World War I service at Manchester Cathedral
The service began with the sound of rapid machine gunfire and the deafening noise of cannon shells exploding followed by 24 men wearing the uniforms of WW1 soldiers marching into the cathedral. A Drumhead, created by the drums of the Manchester Regiment, festooned in poppy leaves, was the centre piece of an evocative service.
The Lord-Lieutenant read Pericles' Funeral Oration and Mr Norman Stoller read Anthem for a Doomed Youth by Wilfred Owen. Cadet Sergeant Major Alex Barrett-Chapman read from St John's gospel.
Christopher Stokes, the Cathedral Organist and Master of the Choristers, created a choir for the occasion who sang beautiful anthems as well as leading the congregation in renditions of 'Keep the Home Fires Burning' and It's a long way to Tipperary''.
Prayers were led by representatives from the Army Cadet Force, the Air Training Corp, The Sea Cadets, St John Ambulance and the Red Cross.
The sermon was preached by the Bishop of Manchester, the Right Reverend David Walker. The Bishop spoke movingly about his family and his own great grandfather who served during the conflict. Immediately before praying for God's blessing on the congregation Bishop David said: '100 years ago, this was the day before the outbreak of war when thousands of men made their way to London and other points of embarkation towards an uncertain future. It was a day of fear, pride and a precursor to huge numbers of deaths for this country and for many others; may such conflict never again find its place in history' - we pray that will be the case.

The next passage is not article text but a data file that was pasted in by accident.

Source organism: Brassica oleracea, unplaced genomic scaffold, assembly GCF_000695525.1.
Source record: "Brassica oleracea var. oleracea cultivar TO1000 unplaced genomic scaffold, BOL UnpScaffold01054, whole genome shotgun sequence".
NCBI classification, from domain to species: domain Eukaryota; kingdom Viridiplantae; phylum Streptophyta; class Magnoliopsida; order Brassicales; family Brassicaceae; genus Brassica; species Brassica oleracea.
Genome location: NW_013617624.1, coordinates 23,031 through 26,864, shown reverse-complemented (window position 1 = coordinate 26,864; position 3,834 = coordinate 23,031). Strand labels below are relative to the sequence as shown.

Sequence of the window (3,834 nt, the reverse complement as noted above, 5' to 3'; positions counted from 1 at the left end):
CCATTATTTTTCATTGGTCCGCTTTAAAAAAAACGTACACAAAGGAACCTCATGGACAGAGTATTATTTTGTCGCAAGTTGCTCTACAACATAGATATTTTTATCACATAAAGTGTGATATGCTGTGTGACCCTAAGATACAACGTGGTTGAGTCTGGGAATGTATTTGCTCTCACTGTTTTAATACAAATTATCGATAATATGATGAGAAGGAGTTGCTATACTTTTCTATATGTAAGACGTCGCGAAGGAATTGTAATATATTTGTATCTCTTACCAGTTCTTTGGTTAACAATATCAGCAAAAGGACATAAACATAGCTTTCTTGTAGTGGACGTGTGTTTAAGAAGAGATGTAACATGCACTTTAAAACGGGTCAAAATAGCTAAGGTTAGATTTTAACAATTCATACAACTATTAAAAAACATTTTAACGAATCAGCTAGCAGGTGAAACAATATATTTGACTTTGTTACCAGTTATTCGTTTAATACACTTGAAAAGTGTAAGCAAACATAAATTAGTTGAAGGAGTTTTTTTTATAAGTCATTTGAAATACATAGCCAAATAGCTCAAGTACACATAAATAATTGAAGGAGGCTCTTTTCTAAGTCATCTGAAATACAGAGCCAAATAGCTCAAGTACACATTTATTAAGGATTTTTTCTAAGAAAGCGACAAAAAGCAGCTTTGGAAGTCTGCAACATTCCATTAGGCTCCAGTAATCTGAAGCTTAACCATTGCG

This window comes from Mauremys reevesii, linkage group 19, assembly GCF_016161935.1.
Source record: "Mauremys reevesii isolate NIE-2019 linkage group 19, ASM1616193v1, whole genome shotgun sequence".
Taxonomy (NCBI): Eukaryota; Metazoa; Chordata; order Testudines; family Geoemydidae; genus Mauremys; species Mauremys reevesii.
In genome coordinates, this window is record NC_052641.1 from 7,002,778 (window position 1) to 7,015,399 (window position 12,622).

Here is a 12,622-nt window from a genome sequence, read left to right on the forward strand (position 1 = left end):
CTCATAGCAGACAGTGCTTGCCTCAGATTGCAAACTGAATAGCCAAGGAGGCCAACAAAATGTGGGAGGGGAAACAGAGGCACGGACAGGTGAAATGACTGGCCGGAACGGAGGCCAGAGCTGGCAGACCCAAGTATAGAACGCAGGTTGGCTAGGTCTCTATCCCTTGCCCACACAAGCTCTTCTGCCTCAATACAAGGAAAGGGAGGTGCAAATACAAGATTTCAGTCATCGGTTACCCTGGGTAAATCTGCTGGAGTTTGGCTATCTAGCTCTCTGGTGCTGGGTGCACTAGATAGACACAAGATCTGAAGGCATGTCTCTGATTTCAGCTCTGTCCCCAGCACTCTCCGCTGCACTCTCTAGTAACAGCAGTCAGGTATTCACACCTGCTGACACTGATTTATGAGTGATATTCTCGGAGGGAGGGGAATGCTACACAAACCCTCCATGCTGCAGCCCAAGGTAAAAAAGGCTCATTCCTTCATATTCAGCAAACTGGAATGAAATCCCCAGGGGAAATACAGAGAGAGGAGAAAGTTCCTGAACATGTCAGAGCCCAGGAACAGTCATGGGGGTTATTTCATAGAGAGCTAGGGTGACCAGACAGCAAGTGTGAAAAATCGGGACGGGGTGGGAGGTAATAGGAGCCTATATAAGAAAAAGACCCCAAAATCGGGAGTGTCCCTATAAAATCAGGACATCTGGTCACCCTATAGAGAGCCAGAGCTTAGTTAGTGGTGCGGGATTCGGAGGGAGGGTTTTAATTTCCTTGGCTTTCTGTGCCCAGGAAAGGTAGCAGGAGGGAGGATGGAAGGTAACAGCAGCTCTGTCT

The Lord-Lieutenant said: this was a most appropriate service to recall the thousands of men who left our county 100 years ago to fight on a foreign shore, many never to return. We owe them, and indeed all who have fought to defend freedom and democracy over the years since that conflict, a great debt of gratitude and one we can never truly repay.'
The photograph above shows one of the volunteers dressed in WW1 uniform lighting one of the ten candles around the drumhead; a cadet waits to place a scroll bearing the name of one of the ten boroughs or cities of the county.
The Lord-Lieutenant would like to thank all who took part in the service and those who joined him in the cathedral for what was a momentous occasion.
The photographs are used with the kind permission of Mr Sean Wilton and the Manchester Evening News